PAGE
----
Walk into Betsy Samson's* airy spanish-style home in Los Angeles, and the first thing you notice is its spareness. Crayon drawings line the walls, evidence of her two young children, but otherwise the place is minimalist—which is startling given how Samson has spent the past 15 years. "Reminders would be nauseating for me to have in the house—they've all been either given away or discarded," says the 40-year-old with a mop of brown, curly hair and haunted dark eyes. "I've tried to keep the habit as far removed from my family and work life as possible."
The habit is Samson's passion, her preoccupation, and her illness. This well-educated, upper-middle-class woman with a supportive husband and successful career is a compulsive shoplifter. Every day for 15 years, she brought home hundreds of dollars' worth of stolen goods, few of which she wanted or needed. The habit is shameful, dangerous, illegal, immensely time consuming, and, until a few months ago, seemingly impossible to resist. She has told almost no one. Even her husband of ten years has no idea just how out of control she's been.
To many people, kleptomania—the uncontrollable impulse to steal—is almost a joke. (Woman walks into her shrink's office. "I'm afraid you're a kleptomaniac," he tells her. "Really?" she says. "Is there something I can take for it?") To those like Betsy Samson, however, it's anything but funny. According to Shoplifters Alternative, a national recovery organization, one out of 11 Americans is a shoplifter—a fact that the National Retail Federation claims cost U.S. businesses almost $11 billion in lost retail sales last year. And among those who shoplift, an estimated 85 percent are doing it not out of necessity or because they're professional thieves but because they can't help themselves.
"When I lecture on kleptomania, people will come up to me and say, 'Oh God, I've done this for 30 years. I had no idea it was an illness. I just thought I was a horrible person,'" says Jon Grant, MD, one of the leading researchers on kleptomania. Grant usually sees patients in their late 30s and early 40s, almost all of whom have been stealing since they were teenagers. Many also struggle with depression, and most are women—but that may be because men are less likely to seek help and more likely to get caught, which means they wind up in the penal system.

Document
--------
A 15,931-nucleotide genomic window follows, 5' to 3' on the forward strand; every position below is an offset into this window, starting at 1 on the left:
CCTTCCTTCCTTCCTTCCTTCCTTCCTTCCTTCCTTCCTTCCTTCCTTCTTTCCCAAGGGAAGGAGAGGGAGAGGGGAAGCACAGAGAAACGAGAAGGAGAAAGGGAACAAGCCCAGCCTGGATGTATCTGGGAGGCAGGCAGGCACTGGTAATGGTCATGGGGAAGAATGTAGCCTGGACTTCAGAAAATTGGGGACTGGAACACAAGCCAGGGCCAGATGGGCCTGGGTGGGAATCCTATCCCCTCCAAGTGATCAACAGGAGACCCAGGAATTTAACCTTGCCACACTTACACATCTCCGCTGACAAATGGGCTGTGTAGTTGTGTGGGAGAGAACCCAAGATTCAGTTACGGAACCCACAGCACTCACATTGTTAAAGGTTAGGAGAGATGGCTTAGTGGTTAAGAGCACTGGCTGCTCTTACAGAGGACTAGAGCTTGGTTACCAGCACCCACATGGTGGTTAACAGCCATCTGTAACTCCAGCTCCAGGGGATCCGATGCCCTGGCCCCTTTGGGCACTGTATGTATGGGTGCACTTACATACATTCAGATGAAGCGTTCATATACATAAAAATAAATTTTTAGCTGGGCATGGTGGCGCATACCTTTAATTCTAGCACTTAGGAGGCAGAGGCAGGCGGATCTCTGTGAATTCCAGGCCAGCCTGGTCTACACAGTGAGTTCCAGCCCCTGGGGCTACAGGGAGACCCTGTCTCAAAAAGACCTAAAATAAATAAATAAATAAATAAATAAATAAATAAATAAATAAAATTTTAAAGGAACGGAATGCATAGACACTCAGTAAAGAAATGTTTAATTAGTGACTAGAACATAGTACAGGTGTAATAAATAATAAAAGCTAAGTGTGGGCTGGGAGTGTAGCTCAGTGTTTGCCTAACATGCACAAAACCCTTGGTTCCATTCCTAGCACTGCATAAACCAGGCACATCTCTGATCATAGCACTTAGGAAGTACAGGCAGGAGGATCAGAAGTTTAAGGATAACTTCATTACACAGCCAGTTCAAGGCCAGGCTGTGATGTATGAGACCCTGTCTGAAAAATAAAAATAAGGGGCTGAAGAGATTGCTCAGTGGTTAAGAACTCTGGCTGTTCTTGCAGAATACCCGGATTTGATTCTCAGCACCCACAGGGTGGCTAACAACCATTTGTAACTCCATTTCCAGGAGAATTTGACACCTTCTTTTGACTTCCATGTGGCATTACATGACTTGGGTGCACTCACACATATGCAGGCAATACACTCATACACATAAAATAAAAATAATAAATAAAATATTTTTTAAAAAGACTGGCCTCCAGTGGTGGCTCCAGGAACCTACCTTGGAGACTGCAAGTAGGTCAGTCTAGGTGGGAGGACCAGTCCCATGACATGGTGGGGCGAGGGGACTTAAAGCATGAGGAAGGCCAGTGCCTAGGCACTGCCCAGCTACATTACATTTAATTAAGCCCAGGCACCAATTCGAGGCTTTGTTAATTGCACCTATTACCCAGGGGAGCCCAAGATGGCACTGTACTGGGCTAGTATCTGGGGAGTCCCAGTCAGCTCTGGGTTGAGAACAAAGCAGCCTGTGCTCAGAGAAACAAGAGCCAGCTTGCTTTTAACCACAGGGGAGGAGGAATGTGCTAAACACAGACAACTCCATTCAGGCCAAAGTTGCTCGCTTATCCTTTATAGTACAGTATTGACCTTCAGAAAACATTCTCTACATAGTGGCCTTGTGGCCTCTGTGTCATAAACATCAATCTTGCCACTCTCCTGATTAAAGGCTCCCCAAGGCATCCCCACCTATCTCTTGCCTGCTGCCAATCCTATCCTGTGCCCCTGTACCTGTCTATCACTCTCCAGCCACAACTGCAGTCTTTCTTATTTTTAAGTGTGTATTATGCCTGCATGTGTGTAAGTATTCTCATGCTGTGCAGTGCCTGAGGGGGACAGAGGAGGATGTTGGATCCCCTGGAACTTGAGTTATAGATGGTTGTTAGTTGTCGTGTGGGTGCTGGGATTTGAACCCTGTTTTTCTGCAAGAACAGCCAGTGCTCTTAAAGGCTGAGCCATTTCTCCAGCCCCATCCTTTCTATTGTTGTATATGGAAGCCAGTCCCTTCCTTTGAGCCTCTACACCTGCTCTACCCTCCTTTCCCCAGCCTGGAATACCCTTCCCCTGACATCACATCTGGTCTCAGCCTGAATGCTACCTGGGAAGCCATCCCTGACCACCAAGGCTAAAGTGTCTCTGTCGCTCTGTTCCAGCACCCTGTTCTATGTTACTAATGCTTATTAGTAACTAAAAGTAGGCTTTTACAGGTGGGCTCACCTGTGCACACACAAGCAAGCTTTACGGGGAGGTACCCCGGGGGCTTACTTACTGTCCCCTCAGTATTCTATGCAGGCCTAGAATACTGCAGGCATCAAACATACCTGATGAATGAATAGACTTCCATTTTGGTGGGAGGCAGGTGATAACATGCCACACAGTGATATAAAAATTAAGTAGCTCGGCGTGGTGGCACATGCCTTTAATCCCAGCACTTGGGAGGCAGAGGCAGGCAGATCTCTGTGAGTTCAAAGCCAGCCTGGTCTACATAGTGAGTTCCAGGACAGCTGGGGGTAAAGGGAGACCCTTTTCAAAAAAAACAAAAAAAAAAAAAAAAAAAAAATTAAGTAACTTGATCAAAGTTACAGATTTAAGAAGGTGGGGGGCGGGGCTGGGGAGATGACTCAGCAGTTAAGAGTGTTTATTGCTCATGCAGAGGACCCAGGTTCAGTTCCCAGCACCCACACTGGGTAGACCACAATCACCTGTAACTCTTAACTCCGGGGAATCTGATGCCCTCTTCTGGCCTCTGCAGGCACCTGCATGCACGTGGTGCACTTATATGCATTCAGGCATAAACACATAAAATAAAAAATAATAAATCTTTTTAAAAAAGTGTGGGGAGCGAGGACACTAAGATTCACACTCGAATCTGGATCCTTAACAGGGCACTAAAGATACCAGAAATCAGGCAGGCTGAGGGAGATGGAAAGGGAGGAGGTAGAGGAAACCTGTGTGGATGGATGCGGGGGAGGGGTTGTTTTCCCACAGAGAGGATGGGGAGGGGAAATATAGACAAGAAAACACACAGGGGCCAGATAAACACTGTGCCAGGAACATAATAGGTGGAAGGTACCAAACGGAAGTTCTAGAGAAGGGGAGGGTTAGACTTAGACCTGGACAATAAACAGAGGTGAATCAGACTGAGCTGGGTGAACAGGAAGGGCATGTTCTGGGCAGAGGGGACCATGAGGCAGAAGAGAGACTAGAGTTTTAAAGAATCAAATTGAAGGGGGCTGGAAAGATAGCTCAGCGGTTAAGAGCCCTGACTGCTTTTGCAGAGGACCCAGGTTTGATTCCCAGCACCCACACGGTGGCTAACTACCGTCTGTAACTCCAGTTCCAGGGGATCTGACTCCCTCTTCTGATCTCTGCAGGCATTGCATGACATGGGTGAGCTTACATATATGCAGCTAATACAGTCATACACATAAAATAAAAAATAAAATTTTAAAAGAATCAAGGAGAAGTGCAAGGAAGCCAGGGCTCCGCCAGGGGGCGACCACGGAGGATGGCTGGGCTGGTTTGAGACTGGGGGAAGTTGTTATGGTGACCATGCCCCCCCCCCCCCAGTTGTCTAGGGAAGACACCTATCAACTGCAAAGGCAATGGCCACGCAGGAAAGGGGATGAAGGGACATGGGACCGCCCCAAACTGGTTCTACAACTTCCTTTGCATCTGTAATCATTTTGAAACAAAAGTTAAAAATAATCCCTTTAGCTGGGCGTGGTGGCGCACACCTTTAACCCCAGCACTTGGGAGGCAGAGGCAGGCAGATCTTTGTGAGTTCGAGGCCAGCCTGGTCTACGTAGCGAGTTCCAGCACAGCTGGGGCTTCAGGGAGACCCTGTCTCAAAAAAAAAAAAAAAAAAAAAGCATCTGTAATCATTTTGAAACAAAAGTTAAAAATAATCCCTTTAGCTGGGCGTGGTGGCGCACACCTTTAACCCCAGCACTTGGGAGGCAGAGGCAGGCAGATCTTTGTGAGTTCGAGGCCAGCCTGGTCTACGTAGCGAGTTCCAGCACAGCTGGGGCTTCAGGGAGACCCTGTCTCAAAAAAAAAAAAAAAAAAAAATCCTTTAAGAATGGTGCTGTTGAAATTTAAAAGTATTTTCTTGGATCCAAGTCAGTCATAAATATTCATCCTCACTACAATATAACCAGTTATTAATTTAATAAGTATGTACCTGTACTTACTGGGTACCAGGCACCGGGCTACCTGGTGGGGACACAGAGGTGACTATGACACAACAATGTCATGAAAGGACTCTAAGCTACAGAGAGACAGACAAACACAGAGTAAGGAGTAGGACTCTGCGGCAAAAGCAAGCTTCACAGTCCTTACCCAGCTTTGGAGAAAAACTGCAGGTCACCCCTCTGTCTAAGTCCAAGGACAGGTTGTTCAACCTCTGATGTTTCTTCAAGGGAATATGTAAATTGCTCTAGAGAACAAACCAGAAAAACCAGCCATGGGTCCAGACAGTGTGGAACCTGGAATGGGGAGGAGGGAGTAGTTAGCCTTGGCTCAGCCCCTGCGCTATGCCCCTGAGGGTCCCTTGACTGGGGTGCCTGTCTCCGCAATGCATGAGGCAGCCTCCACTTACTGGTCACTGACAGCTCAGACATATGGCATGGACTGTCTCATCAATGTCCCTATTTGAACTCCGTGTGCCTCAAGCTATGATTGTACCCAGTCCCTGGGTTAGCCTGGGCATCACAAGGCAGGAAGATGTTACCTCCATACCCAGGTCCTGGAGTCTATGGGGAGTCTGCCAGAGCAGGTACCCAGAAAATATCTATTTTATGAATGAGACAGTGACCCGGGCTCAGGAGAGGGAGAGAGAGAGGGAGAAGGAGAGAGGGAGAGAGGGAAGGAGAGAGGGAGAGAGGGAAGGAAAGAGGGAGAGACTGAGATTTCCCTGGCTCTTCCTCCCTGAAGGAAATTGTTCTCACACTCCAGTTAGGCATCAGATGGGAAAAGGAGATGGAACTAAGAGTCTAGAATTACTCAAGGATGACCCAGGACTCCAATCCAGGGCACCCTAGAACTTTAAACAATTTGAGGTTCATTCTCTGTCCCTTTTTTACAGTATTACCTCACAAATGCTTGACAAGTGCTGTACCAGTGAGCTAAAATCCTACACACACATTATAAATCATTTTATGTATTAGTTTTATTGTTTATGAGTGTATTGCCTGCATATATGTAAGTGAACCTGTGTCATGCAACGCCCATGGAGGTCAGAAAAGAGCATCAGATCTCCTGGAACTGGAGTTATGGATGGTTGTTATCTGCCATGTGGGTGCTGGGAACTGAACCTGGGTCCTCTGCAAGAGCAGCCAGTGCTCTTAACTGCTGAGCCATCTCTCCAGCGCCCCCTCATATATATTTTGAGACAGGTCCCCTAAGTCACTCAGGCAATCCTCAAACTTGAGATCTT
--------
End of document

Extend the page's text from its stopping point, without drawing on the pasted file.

The clinical definition of a kleptomaniac is a person who often steals without forethought, regardless of her need for the object. A compulsive shoplifter is considered more calculating, more aware of what she's doing. But the difference is mostly semantic, according to Grant. The urge is the same, he says, "and even though many start off taking ridiculous items, well...as one of my clients put it, 'I'm not an idiot. I have to get rid of the urge, so I might as well take something I need.'"
Compulsive shoplifters are not, Grant adds, the beady-eyed, lawless characters one might envision. Far from sociopaths, "they're almost the opposite," he says. "Many are religious and have very strong ethical codes. This is where the deep shame and embarrassment come from. When shoplifters come to me, they say, 'Why do I do this? I never want to, but I have to.'"
The common denominator among compulsive shoplifters is an acute sense of deprivation, whether or not money is scarce, according to Terrence Shulman, an attorney, psychotherapist, and author of Something for Nothing: Shoplifting Addiction and Recovery. A former shoplifter himself, Shulman also runs a recovery Web site at shopliftersanonymous.com. Through exchanges with almost 3,000 shoplifters, he has found that "people who steal have this feeling of: I have been taken from. The question they're asking is, 'How can I make up for what I feel has been taken from me?' Stealing offers—at least momentarily—relief, peace, and completion. For a few minutes, they've made life fair again."
This is true even among the rich and famous. "I can only speculate about Winona Ryder's personal issues," says Shulman, "but shoplifting is rarely about money." A celebrity is as capable as anyone else of feeling life hasn't treated her fairly, he explains. The content of the distress may be different from that of an ordinary person—"If I were just a little prettier, I would have gotten that role" or "Why didn't I win the Oscar?"—but the underlying feeling of being wounded, being deprived, is there.
Next: Behind the shoplifting addiction
We Hear You!